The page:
Bill Gates: ‘It Makes Sense to Believe in God’

By Michael W. Chapman | March 18, 2014 | 12:51pm EDT

Bill Gates, the founder of Microsoft and one of the world's wealthiest philanthropists, with an estimated net worth of $76.8 billion. (AP)

( – Bill Gates, the founder of Microsoft and now a global philanthropist with an estimated net worth of $76.8 billion, said “it makes sense to believe in God,” adding that there is “no scientific explanation” for how the world came about.

Gates also criticized the NSA leaker Edwin Snowden, describing him as no hero, and went on to praise the U.S. government as one of “the best” in the world.

Gates, who is married to Melinda Gates, with whom he has three children, spends much of his time supporting philanthropic causes through the Bill & Melinda Gates Foundation.  In an interview for the Mar. 27 issue of Rolling Stone, among many questions, Gates was asked: “You’re a technologist, but a lot of your work now with the foundation has a moral dimension. Has your thinking about the value of religion changed over the years?”

Gates said, “The moral systems of religion, I think, are super important. We've raised our kids in a religious way; they've gone to the Catholic church that Melinda goes to and I participate in. I've been very lucky, and therefore I owe it to try and reduce the inequity in the world. And that's kind of a religious belief. I mean, it's at least a moral belief.”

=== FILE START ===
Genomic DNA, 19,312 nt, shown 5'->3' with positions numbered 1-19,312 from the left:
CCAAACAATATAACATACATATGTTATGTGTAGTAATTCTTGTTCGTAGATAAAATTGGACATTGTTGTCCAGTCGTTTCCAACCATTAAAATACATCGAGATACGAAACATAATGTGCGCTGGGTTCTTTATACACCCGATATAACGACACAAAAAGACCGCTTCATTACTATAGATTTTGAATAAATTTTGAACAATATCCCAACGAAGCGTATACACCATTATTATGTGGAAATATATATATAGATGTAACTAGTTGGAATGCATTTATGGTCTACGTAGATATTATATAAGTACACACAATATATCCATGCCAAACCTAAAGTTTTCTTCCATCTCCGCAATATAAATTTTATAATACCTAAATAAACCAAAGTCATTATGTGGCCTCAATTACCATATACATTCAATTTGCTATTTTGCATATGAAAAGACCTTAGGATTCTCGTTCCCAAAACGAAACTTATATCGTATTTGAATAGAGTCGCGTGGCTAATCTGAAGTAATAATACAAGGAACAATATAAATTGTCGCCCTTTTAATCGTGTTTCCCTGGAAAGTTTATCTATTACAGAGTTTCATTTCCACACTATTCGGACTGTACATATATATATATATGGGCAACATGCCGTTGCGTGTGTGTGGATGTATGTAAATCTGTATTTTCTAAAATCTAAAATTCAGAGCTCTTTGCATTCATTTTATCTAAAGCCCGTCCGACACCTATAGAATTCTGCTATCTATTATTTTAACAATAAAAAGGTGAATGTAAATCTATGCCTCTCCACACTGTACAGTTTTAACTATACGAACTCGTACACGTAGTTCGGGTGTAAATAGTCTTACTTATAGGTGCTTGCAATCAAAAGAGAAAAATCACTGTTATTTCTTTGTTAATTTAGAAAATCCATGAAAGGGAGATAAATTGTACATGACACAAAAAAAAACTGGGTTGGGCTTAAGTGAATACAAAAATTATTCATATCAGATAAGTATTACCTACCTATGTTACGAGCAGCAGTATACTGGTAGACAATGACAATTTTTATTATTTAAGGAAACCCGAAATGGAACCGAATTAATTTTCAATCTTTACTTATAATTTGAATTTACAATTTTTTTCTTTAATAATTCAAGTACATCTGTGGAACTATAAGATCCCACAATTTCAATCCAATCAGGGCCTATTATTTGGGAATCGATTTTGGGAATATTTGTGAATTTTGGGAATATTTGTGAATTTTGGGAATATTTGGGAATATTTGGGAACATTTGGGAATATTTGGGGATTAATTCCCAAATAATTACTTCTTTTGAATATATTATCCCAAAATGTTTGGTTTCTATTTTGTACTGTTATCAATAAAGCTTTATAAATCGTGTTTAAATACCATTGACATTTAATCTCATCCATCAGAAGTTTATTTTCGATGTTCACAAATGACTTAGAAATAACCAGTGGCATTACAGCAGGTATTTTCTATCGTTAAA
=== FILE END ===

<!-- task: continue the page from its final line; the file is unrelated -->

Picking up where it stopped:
Rolling Stone then asked, “Do you believe in God?”

Planet Earth shown from space. (AP)

Gates said, “I agree with people like Richard Dawkins that mankind felt the need for creation myths. Before we really began to understand disease and the weather and things like that, we sought false explanations for them. Now science has filled in some of the realm – not all – that religion used to fill.”

“But the mystery and the beauty of the world is overwhelmingly amazing, and there's no scientific explanation of how it came about,” said Gates.  “To say that it was generated by random numbers, that does seem, you know, sort of an uncharitable view [laughs].”

“I think it makes sense to believe in God,” said Gates, “but exactly what decision in your life you make differently because of it, I don't know.”

As for the NSA document leaker Edward Snowden, Rolling Stone asked, “Do you consider him a hero or a traitor?”

This June 9, 2013 file photo provided by The Guardian Newspaper in London shows National Security Agency leaker Edward Snowden, in Hong Kong. Snowden says his "mission's already accomplished" after leaking NSA secrets that have caused a reassessment of U.S. surveillance policies.  (AP Photo/The Guardian, Glenn Greenwald and Laura Poitras, File)

Gates said, “I think he broke the law, so I certainly wouldn't characterize him as a hero. If he wanted to raise the issues and stay in the country and engage in civil disobedience or something of that kind, or if he had been careful in terms of what he had released, then it would fit more of the model of "OK, I'm really trying to improve things." You won't find much admiration from me.”

Later, Gates commented on the federal government stating that it is “a pretty blunt instrument and without the constant attention of highly qualified people with the right metrics, it will fall into not doing things very well.”

However, “[t]he U.S. government in general is one of the better governments in the world,” said Gates. “It’s the best in many, many respects. Lack of corruption, for instance, and a reasonable justice system.”

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